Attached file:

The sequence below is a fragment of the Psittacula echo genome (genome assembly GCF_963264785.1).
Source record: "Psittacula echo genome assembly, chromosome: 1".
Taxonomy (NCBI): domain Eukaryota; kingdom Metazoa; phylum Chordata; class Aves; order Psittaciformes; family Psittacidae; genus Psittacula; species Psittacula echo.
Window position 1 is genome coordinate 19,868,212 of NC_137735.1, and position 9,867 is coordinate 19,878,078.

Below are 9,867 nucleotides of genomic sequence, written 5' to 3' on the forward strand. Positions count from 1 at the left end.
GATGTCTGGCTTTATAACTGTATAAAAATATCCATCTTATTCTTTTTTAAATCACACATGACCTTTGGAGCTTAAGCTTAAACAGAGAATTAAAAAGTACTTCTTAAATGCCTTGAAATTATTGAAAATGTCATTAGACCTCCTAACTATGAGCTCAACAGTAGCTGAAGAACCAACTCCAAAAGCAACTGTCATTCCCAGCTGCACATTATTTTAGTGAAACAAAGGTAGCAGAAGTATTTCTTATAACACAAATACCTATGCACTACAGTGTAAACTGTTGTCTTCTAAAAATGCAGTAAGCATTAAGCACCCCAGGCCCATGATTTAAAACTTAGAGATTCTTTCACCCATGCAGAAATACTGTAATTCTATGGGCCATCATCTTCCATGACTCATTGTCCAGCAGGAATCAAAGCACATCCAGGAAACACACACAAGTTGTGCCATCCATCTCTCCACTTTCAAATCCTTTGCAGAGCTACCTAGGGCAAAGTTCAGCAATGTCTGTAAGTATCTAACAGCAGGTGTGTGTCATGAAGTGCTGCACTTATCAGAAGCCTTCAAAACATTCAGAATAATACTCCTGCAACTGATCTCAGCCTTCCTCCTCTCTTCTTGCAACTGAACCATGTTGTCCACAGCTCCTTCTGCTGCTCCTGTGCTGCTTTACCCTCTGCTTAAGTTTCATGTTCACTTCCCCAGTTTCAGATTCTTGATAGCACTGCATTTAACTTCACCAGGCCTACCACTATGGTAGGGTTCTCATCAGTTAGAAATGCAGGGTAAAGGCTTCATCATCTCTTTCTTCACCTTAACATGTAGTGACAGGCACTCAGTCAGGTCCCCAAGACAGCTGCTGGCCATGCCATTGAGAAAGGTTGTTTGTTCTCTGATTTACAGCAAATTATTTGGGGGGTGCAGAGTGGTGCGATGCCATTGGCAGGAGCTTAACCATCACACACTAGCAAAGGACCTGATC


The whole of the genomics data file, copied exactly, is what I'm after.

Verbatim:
The sequence below is a fragment of the Psittacula echo genome (genome assembly GCF_963264785.1).
Source record: "Psittacula echo genome assembly, chromosome: 1".
Taxonomy (NCBI): domain Eukaryota; kingdom Metazoa; phylum Chordata; class Aves; order Psittaciformes; family Psittacidae; genus Psittacula; species Psittacula echo.
Window position 1 is genome coordinate 19,868,212 of NC_137735.1, and position 9,867 is coordinate 19,878,078.

Below are 9,867 nucleotides of genomic sequence, written 5' to 3' on the forward strand. Positions count from 1 at the left end.
GATGTCTGGCTTTATAACTGTATAAAAATATCCATCTTATTCTTTTTTAAATCACACATGACCTTTGGAGCTTAAGCTTAAACAGAGAATTAAAAAGTACTTCTTAAATGCCTTGAAATTATTGAAAATGTCATTAGACCTCCTAACTATGAGCTCAACAGTAGCTGAAGAACCAACTCCAAAAGCAACTGTCATTCCCAGCTGCACATTATTTTAGTGAAACAAAGGTAGCAGAAGTATTTCTTATAACACAAATACCTATGCACTACAGTGTAAACTGTTGTCTTCTAAAAATGCAGTAAGCATTAAGCACCCCAGGCCCATGATTTAAAACTTAGAGATTCTTTCACCCATGCAGAAATACTGTAATTCTATGGGCCATCATCTTCCATGACTCATTGTCCAGCAGGAATCAAAGCACATCCAGGAAACACACACAAGTTGTGCCATCCATCTCTCCACTTTCAAATCCTTTGCAGAGCTACCTAGGGCAAAGTTCAGCAATGTCTGTAAGTATCTAACAGCAGGTGTGTGTCATGAAGTGCTGCACTTATCAGAAGCCTTCAAAACATTCAGAATAATACTCCTGCAACTGATCTCAGCCTTCCTCCTCTCTTCTTGCAACTGAACCATGTTGTCCACAGCTCCTTCTGCTGCTCCTGTGCTGCTTTACCCTCTGCTTAAGTTTCATGTTCACTTCCCCAGTTTCAGATTCTTGATAGCACTGCATTTAACTTCACCAGGCCTACCACTATGGTAGGGTTCTCATCAGTTAGAAATGCAGGGTAAAGGCTTCATCATCTCTTTCTTCACCTTAACATGTAGTGACAGGCACTCAGTCAGGTCCCCAAGACAGCTGCTGGCCATGCCATTGAGAAAGGTTGTTTGTTCTCTGATTTACAGCAAATTATTTGGGGGGTGCAGAGTGGTGCGATGCCATTGGCAGGAGCTTAACCATCACACACTAGCAAAGGACCTGATC